A go-to-market transformation aggressively retools a company’s commercial functions—sales, marketing, pricing, branding, and customer insight—to exploit the new possibilities while navigating a fast-moving landscape. It adapts processes to changing customer pathways and needs, prepares the company to face new global markets and competitors, and arms its go-to-market teams with the latest and most effective technology.
There is a rich prize for leading-edge adopters that ride the wave. Through comprehensive go-to-market transformation, companies we know are able to capture 10 percentage points or more of incremental growth. Some expand margins by 5 points or more. Every commercial area has the potential to contribute significant growth and margin. (See the exhibit “Tallying the Benefits of a Go-to-Market Transformation.”)
Go-to-market transformation is a particularly potent lever for growth because it exploits tactical, short-term victories to fund broader commercial transformation over the medium term. For example, one company started with a sales force effectiveness program that drove more than $20 million in near-term value—an early success that energized the organization and created a financial foundation for a broader go-to-market transformation. From such beginnings, the ambitious company funded a larger set of programs, which in turn produced a step change in both commercial capabilities and value delivery.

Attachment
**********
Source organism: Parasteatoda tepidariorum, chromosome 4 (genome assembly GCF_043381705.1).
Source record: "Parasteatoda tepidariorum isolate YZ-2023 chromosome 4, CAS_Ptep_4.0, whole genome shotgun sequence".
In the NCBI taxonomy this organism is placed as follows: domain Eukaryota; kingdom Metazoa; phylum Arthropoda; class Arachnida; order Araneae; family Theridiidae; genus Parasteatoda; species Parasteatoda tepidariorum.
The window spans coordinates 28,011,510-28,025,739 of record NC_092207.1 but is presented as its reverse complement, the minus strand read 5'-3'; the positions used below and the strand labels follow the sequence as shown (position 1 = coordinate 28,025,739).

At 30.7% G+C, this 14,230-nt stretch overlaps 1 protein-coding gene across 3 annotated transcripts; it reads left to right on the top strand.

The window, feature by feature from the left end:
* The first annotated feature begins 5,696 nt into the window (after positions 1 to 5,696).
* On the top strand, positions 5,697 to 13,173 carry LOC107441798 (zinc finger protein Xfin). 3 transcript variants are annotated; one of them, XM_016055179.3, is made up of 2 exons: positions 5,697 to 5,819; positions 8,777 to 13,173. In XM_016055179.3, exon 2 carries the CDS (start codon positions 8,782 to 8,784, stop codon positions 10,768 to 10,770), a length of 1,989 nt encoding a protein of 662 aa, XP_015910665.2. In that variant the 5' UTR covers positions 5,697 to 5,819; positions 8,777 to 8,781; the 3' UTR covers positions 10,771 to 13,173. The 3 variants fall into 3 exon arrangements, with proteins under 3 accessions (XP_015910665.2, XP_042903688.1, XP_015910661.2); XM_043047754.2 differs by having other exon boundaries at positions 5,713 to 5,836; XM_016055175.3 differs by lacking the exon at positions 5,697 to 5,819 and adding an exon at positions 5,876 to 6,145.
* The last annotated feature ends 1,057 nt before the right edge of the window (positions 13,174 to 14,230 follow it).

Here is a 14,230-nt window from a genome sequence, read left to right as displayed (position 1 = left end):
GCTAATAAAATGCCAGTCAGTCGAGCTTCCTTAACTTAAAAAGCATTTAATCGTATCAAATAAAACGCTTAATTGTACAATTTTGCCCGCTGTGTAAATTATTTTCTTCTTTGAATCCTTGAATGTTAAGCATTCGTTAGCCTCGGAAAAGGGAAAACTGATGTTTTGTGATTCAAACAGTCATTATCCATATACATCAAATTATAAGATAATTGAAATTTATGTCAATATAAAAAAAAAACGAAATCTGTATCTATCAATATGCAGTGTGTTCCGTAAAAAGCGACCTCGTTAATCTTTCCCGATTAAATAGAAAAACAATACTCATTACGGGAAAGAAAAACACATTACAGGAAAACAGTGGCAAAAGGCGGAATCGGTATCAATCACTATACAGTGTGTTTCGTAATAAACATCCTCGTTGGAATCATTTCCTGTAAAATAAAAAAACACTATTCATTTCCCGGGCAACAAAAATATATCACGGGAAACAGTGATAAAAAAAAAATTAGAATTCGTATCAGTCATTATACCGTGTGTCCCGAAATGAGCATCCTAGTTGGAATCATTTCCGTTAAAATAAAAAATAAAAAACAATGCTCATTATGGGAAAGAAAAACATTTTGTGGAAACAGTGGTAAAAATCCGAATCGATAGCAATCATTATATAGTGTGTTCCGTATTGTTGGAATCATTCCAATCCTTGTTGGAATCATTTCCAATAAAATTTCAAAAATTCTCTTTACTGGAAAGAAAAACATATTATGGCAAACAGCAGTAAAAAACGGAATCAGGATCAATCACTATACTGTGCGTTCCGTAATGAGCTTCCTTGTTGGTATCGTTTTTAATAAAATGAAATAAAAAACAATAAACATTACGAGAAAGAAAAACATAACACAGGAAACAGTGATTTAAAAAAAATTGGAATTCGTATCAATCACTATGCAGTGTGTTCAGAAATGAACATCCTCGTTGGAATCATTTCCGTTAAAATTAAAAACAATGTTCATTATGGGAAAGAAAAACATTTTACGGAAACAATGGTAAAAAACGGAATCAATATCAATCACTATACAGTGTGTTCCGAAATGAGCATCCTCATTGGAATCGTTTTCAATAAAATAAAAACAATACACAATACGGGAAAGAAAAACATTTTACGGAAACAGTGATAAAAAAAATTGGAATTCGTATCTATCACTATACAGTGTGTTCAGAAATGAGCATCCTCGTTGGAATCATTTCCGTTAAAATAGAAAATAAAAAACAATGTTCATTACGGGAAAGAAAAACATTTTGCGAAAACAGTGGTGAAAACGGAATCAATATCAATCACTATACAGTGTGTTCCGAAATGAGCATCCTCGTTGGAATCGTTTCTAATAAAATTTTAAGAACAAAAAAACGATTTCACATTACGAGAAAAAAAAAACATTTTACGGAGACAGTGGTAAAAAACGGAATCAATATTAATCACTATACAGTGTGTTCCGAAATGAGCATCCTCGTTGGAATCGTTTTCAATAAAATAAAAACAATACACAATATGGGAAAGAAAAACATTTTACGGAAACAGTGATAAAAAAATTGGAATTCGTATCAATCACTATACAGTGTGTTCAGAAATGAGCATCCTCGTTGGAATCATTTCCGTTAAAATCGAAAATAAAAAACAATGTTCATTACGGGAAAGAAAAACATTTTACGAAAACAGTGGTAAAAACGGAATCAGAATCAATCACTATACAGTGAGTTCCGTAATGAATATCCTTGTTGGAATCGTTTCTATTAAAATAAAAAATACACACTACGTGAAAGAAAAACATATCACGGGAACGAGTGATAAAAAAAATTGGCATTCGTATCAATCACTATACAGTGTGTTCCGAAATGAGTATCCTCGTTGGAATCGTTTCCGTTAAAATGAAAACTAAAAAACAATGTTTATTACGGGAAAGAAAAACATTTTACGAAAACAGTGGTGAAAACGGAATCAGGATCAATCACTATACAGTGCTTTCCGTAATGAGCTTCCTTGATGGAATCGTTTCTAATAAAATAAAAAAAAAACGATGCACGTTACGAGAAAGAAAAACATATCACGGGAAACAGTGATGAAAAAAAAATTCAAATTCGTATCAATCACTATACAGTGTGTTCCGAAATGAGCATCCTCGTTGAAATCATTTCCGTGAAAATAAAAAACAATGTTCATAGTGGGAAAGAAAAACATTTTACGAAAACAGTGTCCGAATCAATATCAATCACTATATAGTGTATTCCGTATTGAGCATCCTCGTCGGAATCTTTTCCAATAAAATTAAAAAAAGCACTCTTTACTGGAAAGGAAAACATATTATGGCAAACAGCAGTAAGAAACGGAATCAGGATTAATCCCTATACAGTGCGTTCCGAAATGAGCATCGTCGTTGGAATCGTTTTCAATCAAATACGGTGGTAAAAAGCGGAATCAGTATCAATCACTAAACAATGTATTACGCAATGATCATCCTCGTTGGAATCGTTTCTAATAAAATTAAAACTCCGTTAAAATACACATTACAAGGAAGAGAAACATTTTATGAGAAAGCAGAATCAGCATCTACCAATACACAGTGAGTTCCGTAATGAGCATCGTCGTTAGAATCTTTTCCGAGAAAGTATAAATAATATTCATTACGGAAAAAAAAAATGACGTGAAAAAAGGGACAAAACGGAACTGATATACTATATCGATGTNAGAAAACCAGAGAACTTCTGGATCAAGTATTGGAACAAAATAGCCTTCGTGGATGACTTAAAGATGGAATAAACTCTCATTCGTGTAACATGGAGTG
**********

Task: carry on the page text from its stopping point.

This transformational approach contrasts with conventional attempts to adapt through continuous improvement—a recipe for simply keeping pace with market growth. Our view is that, for most companies, the current scope of change in the commercial landscape is too disruptive for incremental change to be effective. Maximizing value requires an aggressive and dedicated response.
Commercial transformation has a confirmed record of success in generating growth for a broad range of companies worldwide. They include a global manufacturer of mobile handsets, a European gas and energy utility, a U.S.-based retail bank, retailers, postal operators, and media companies.
The resulting revenue benefits are powerful in today’s era of difficult growth, when even modest revenue growth can create substantial shareholder value. Mature companies that increased their top line by just 2 percentage points or more delivered shareholder returns 40 percent higher than the market average.
Your company can ignore the potential benefits of the Go-to-Market Revolution, but it can’t avoid the perils of failing to take part. The gap between capability leaders and laggards is growing.
If you are prepared to be a zealot for growth, here is a sample sequence of actions and best practices to consider.
Make no mistake, you may need several waves of activity to meet your objectives in each commercial discipline. Indeed, achieving your overall profit and strategy goals will take years, not months. If it’s done right, however, the journey will more than pay for itself. What is more, every growth gain and each advance in capabilities can create a reinforcing cycle of improvement for the entire enterprise.
Crucial to success in this endeavor is capable executive leadership. Company leaders must be committed to guiding and supporting the transformation across all three tides of change that drive the Go-to-Market Revolution: the new and uncharted pathways your customers are taking to discover and purchase your products; the evolution of data, advanced technologies, and analytics that can rearm your commercial teams; and the rise of emerging markets, which brings new growth and also new global competitors.
These are real challenges. For the bold, though, they present powerful paths to competitive advantage.
The growth zealot must be a leader—able to inspire executives, managers, and employees; capable of transforming the whole by reinventing its parts; committed to forging a new commercial future for the enterprise.